LeBron James signed with the Miami Heat to be part of a “Big Three” with Dwyane Wade and Chris Bosh, with multiple titles in mind. In his second postseason with the club, Miami looks more like the Cleveland teams that James used to play on; a one man club with James trying to will the team to victory.
Unfortunately, for James, the end result was predictable.
The Heat managed to knot their Eastern Conference semifinal series at two games apiece with the Indiana Pacers, a team with no superstars, on Sunday. The Pacers are the epitome of “team” basketball and the antithesis of what Miami has constructed. Can the Heat survive the Pacers with James the only one firing on all cylinders?
The Bosh Injury
With Bosh, the Heat had a legitimate inside presence and were capable of holding their own on the boards. He provided a capable third scorer and prevented excessive defensive double teams on Wade and James. Unfortunately for the Heat, Bosh strained an abdominal muscle in Game One of the series and has not played again since. Without Bosh, the Heat is a completely different team.
Miami struggled in Game Two and Three, losing the rebounding battle by 10 in a three point defeat in Game Two and then by 16 in a 19 point blowout that put the Heat behind in the series. Roy Hibbert was extremely dominant in the low post for Indiana in Game Three, scoring 19 points while pulling down 18 rebounds and blocking five shots.
Bosh is expected to miss the remainder of the series. He rehabbed in south Florida rather than make the trip to Indiana for Games Three and Four and no timetable is set for his return.
While James did his best to try and will Miami to victory, he didn’t get much help in Games Two or Three. That includes Wade, who saw his scoring taper from 29 points in Game One to 24 to 5 in the Game Three debacle. In the opening three games, Wade hit 18 of 58 field goal attempts, including a 2 for 13 performance in Game Three. His five points were the second lowest output in a playoff game in his career.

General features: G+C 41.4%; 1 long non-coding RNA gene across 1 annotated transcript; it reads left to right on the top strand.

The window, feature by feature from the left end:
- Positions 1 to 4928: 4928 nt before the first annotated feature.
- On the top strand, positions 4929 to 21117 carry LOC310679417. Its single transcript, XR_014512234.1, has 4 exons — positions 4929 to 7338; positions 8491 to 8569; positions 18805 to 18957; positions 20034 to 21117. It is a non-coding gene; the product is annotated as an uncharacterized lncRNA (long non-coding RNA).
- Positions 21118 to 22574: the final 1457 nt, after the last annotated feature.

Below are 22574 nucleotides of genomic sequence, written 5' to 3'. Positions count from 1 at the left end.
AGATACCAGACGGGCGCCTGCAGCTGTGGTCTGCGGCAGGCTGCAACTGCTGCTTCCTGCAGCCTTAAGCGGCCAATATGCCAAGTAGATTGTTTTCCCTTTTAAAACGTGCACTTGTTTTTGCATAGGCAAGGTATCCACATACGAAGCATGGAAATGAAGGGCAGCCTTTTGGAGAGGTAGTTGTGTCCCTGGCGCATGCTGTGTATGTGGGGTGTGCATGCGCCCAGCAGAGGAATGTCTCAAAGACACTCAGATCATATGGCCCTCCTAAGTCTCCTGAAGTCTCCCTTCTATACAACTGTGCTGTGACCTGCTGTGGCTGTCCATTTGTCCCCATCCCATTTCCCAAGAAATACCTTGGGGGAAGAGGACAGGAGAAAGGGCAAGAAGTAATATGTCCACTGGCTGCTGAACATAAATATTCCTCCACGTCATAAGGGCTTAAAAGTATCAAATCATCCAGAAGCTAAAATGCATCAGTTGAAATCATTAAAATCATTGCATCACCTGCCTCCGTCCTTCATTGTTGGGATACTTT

What made the outing worse was the flaring hostilities between Wade and Miami coach, Erik Spoelstra, on the bench. Wade snapped at Spoelstra, apparently not liking what the coach said. Several players intervened before the issue escalated but the discord was evident. Both sides downplayed the incident following the game.
Vanishing Supporting Cast
Miami signed players like Shane Battier, Mike Miller and Udonis Haslem to help take some of the pressure off James and Wade if one or both players were having an off night. That hasn’t happened in this series. Battier was scoreless in Games One and Three with just five points in Game Two. Miller’s line was not much better, with 2, 0 and 6 points. Haslem went 2, 4 and 0 in the first three games.
The only player off the bench that was much of a contributor was center Joel Anthony. He posted nine points and seven rebounds in Game One, no points and six rebounds in Game Two and 10 points with one rebound in Game Three.
The Heat evened the series with a 101-93 win on Sunday in Indianapolis. James tallied 40 points, had a game high of 18 rebounds and nine assists. Wade shrugged off the doldrums that plagued him from the field in the first three games, hitting 13 of 23 shots en route to 30 points. The duo combined scored 70 of Miami’s 101 points. No other Heat player scored more than eight points, other than Haslem, who had 14.
The supporting cast was again conspicuous in its absence: Battier was one for seven and finished with three points, while Miller had two. Dexter Pittman, who started in Game Three, never came off the bench. After trailing by eight at the half, Miami turned to James and Wade in the second half. The duo responded, outscoring and outrebounding the entire Pacers squad in the final 24 minutes.
Do you think the Heat has what it takes to win the series?
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